19 October 2014


Without writing things down, how do we remember?

The saying goes: I hear it and forget; I see it and remember; I do it and understand.

I heard birdsong and don't know what bird it is. I see artworks and sometimes remember the name of the artist. I follow a knitting pattern and get lost ... but once I understand the structure, I can look back and see where it's gone wrong. Different sorts of memory are at work, and  there are surely ways to enhance each of them.

One such is the phrase or sentence that helps us to remember lists - Roy G. Biv for the colours of the rainbow, for instance. Another method is to have a mental set of places and put objects in each one. Remember names by associating them with something meaningful to you. 

But what about the wider picture? In oral cultures, memory boards help to maintain and transmit historical knowledge. Someone who knows how to read them passes on the knowledge through a performance. 

Lukasa (memory board) in the form of a woman with a tortoise body. Luba culture, Congo (via)
"Lukasa, or memory boards, are hand-held wooden objects that present a conceptual map of fundamental aspects of Luba culture. They are at once illustrations of the Luba political system, historical chronicles of the Luba state, and territorial diagrams of local chiefdoms. Each board's design is unique and represents the divine revelations of a spirit medium expressed in sculptural form ... many lukasa utilize a system of denotation based on masses of shells and beads affixed to their wooden surfaces." (via)

" These wooden memory boards are used by Luba kings, diviners, geneologists and court historians in the Congo. The Lukasa is a memory aid, a means for evoking events, places and names which assist in initiation ceremonies. According to  A History of Art in Africa, "It stimulates thought and instructs in sacred lore, culture heroes, migrations, and sacred rule ...A configuration of beads, shells and pins coded by size and colour on one side refers to kings' lists. Beads may stand for individuals, a large bead encircled by smaller ones perhaps representing a chief and his entourage. Bead arrangements also refer to proverbs and praise phrases" as well as migratory paths and roads." (via)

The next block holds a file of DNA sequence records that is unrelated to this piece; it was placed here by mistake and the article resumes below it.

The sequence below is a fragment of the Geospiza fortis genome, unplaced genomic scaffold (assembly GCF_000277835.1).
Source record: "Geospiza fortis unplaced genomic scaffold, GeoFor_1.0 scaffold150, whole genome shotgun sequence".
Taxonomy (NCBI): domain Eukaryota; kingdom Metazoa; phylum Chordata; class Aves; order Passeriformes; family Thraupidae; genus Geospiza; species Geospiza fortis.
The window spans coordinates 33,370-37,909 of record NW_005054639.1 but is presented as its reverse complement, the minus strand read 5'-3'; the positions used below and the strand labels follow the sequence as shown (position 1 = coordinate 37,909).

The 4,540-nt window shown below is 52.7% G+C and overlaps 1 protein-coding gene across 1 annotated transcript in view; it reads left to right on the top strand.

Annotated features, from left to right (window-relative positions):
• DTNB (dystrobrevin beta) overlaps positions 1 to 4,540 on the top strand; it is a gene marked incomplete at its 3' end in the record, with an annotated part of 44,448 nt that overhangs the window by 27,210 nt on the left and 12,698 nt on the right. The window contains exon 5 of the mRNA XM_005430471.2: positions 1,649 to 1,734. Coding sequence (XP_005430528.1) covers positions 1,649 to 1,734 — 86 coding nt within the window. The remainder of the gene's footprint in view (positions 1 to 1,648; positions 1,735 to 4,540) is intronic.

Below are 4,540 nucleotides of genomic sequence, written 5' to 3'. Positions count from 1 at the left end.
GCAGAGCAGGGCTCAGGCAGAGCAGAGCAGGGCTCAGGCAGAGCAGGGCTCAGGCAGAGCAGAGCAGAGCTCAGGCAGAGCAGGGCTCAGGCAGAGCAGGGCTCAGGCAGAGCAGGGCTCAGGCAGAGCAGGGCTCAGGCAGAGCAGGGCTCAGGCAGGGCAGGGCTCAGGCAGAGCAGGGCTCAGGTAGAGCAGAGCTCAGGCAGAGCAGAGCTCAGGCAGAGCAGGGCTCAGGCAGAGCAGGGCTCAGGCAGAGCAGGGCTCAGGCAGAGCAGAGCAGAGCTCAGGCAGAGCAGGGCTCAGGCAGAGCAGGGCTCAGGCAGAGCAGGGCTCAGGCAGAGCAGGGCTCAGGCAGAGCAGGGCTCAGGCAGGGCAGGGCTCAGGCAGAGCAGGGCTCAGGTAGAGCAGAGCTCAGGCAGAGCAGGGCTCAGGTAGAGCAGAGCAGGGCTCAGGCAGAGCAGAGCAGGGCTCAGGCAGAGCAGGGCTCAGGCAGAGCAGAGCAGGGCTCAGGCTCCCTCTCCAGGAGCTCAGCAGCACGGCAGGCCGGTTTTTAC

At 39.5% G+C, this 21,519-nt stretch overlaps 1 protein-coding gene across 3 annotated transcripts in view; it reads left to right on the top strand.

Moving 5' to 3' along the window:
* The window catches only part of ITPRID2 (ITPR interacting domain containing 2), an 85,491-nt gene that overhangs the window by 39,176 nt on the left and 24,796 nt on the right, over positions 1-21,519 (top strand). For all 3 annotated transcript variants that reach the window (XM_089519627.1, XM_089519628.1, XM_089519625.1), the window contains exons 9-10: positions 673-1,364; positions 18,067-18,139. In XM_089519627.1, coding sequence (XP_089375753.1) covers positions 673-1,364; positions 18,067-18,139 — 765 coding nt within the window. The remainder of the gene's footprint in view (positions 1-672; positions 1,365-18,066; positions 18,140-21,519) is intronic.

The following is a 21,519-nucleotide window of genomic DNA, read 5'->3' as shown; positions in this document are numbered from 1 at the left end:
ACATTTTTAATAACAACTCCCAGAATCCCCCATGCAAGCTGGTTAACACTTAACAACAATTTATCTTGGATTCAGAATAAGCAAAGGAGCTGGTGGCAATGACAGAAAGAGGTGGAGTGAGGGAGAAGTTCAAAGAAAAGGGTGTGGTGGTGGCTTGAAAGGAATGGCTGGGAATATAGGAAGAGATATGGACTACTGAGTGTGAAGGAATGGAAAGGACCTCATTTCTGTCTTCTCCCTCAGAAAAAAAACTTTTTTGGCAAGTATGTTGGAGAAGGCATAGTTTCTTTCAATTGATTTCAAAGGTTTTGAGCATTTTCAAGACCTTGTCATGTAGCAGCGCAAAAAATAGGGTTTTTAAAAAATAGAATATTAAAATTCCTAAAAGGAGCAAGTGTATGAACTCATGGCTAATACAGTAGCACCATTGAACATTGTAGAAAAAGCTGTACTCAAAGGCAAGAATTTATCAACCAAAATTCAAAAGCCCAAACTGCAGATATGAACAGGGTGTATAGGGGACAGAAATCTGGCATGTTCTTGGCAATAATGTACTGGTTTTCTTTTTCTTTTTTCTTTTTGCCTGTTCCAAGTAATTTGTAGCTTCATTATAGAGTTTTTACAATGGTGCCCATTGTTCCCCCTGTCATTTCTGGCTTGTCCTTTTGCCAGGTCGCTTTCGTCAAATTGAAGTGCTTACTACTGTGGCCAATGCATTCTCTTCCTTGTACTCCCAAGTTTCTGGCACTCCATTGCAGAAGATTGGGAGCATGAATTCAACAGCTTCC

" a great deal of ritual performance and ceremonial song is linked to repeating pragmatic and rational knowledge. This includes astronomical observations used to retain a calendar closely related to resource availability – be it from hunting, gathering or farming. Star patterns are often used as representations of mythological characters whose stories also encode rational knowledge." (via)

"Sets of locations in the landscape have been used as memory aids – the most effective memory aid known. ... the songlines of the Australian cultures, the sacred trails of the Native Americans and sacred paths found in cultures around the world served the needs of memory in exactly the same way." This is the method of loci, attributed to the Greek and Roman orators.

Medieval manuscripts too were designed as miniature memory spaces.
"In the Middle Ages, the memory arts changed purpose from the oratory of classical times to become the domain of the monks wishing to memorise great slabs of religious tracts. Monks were expected to memorise, at a minimum, all 150 psalms, a task which took somewhere between six months and three years.

"The heavily illustrated handwritten manuscripts were seen as a prompt for medieval memory when books were extremely rare and horrendously expensive. The words were enmeshed in images which match the classical recommendations for making information far more memorable: grotesque and violent acts along with fanciful beasts, strange figures, gross ugliness and extraordinary beauty. It was common to have each chapter start with a coloured initial, alternating between red and blue, with repeated letters each having their own design, such as in the Smithfield Decretal shown above."

To end, a contentious statement from the memoryspaces.com.au blog: "Art in oral cultures is primarily a memory aid to the knowledge system while art in literate cultures is primarily aesthetic."

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